'not over' Manning tells UNCP audience
Court Judge Howard Manning was given a standing ovation from an audience
of about 100 graduate students at UNC Pembroke following an hour-long
speech on the Leandro case.
Judge Manning, who
is presiding over the nine-year-old school funding equity case, promised
to use all the court's powers to ensure that every child in North Carolina
has the opportunity to receive a "sound basic education,"
as prescribed by the state constitution.
check was the old answer (to mandating school equity), and wasteful
spending was the old way," Manning said. "Leadro means that
when you get out of high school, and you get a job at Dupont, you won't
have to take remedial reading courses to do the work."
It was a rare public
appearance for Judge Manning, who discussed the case at a daylong educational
leadership conference entitled, "Equity and Closing the Achievement
Gap." The conference was sponsored by UNCP's Master of School Administration
Judge Manning said
school fund equity is not about money.
"It's not about
the buildings. It's about delivering sound basic education to kids,"
he said. "You, the people in this room are the most important people
in the process."
you don't do it, the courts will lock you up," Manning warned.
"We've got that authority, and I am not afraid to use it."
Parts of Manning's
rulings are being appealed. The state is also studying its options in
preparation for presenting their findings to the court.
Judge Manning said
the state Supreme Court found that the state must provide a sound basic
education to prepare students "for a complex and rapidly changing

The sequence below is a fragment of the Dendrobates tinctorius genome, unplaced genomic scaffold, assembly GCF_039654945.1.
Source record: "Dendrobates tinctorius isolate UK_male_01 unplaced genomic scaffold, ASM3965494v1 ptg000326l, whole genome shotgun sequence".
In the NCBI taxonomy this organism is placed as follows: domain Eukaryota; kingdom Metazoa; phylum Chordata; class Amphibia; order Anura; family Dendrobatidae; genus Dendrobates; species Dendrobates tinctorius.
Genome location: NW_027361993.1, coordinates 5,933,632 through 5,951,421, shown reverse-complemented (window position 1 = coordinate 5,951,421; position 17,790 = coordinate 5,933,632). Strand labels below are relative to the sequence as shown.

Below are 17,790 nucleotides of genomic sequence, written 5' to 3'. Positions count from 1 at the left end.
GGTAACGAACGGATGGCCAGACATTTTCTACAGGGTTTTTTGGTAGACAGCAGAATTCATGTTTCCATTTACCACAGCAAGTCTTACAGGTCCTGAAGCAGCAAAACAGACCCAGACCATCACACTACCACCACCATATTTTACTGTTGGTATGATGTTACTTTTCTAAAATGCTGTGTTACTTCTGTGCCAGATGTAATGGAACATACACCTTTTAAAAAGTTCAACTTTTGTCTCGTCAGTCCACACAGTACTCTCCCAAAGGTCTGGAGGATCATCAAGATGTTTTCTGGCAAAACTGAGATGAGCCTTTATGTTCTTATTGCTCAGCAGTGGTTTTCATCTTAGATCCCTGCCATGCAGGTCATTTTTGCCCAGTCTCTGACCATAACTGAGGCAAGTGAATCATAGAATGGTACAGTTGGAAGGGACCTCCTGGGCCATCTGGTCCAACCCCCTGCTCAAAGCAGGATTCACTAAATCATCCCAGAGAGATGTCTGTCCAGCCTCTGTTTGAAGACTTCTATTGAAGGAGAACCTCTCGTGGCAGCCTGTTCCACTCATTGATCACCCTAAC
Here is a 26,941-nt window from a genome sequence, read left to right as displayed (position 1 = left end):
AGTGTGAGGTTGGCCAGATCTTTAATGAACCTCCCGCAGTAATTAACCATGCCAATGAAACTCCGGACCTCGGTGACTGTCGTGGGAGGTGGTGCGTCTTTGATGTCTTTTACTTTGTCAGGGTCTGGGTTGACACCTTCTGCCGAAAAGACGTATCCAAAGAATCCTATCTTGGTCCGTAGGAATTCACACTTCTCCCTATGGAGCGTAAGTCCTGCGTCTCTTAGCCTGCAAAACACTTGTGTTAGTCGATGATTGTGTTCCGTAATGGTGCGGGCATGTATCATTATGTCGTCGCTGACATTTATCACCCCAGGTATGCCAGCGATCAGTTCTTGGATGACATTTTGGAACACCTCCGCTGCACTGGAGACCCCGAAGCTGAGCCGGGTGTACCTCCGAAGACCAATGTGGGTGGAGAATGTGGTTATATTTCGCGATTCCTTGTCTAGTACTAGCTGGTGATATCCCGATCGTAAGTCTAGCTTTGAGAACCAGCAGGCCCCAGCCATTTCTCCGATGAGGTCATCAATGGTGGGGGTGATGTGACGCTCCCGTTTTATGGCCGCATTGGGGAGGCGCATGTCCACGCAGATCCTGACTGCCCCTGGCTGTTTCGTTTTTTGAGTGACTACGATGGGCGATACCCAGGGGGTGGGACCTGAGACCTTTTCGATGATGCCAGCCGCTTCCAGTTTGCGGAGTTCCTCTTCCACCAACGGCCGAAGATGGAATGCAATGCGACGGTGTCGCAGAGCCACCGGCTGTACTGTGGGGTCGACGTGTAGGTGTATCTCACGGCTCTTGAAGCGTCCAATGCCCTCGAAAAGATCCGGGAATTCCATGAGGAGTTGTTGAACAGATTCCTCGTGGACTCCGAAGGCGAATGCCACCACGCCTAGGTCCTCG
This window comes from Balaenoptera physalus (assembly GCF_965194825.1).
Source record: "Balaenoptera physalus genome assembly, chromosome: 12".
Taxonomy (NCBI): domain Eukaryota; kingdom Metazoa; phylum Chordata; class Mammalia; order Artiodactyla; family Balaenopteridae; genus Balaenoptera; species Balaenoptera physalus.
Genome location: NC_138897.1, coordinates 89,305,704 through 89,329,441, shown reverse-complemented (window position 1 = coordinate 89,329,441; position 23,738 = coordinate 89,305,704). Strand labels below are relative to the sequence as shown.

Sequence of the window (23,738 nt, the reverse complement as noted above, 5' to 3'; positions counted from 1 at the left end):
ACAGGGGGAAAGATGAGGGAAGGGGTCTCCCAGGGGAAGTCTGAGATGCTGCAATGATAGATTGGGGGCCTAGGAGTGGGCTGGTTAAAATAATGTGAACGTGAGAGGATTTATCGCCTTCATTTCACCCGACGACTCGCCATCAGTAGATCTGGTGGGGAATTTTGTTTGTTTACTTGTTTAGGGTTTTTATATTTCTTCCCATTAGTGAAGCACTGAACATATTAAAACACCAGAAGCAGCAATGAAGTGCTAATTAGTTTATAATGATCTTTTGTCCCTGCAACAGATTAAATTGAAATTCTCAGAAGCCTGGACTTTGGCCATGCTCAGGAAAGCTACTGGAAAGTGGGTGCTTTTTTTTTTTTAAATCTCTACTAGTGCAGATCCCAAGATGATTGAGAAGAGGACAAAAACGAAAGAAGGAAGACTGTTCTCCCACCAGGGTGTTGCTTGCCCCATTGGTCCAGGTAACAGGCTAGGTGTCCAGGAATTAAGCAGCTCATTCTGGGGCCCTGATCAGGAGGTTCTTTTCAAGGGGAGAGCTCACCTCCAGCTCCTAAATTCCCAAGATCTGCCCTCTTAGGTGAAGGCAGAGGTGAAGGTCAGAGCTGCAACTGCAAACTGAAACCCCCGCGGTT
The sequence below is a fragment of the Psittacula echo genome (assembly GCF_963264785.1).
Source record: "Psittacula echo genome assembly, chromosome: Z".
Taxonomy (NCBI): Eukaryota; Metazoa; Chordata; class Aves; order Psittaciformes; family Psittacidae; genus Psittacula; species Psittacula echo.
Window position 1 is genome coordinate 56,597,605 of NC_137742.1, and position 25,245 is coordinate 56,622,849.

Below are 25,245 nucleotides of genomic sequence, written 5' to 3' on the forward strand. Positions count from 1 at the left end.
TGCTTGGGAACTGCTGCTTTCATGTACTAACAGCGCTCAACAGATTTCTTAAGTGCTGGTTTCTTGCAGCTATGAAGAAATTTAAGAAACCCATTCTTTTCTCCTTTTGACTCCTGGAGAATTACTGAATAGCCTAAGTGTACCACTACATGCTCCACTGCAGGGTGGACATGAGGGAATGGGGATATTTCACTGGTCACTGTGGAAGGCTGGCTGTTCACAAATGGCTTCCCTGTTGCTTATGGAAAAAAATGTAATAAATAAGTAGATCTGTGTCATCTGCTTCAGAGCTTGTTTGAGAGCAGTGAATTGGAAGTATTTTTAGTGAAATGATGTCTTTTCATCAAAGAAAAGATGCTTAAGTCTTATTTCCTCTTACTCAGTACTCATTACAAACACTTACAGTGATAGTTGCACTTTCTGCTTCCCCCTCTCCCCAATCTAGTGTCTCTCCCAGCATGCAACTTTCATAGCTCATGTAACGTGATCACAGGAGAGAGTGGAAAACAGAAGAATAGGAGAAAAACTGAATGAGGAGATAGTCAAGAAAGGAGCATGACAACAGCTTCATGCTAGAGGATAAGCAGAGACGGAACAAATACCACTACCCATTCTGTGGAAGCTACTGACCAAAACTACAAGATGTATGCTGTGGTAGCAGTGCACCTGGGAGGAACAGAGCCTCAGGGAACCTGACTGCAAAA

society." The state should supply students with sufficient academic
and vocational skills to be successful at whatever they chose to do
after high school.
our students must perform at grade level at minimum," he said.
One important ruling
that Judge Manning handed down in 2000 was that all children are not
starting out in school on a level playing field. He ruled it is the
state's responsibility to get them ready for school with pre-kindergarten
kids do not have a chance," he said. "They are not socialized,
some are not even potty trained. Their right to a sound basic education
is damaged. They've got to have pre-k."
Judge Manning said
he has heard many complaints about the court's role in education in
'It's a political question. The courts have no business in it,'"
he said. "I've heard that many times."
nuts and told me I was crazy," he said following his ruling that
gave the state one year to examine its programs and report back to the
court. "They basically told me to go to hell. They said they are
educators and politicians, and they didn't have to do what some judge
from Wake County told them to do."
"I didn't get
mad. I got even," he said. "I stepped on some toes, and I
will do it again. This case is not over."
The Leandro case
is named after a student in Hoke County, who went on to Duke University
and is 24 years old today. The case still has some life in it, and it
appears Judge Manning has plenty of energy left.
Judge Manning also
praised the state's ABCs program for putting accountability into a system
that cannot be judged without objective standards.
Robeson and Cumberland
counties joined in the suit, but the court case focused on Hoke County
schools because it is a small, manageable system. Judge Manning said
poverty is not unique to any place in North Carolina.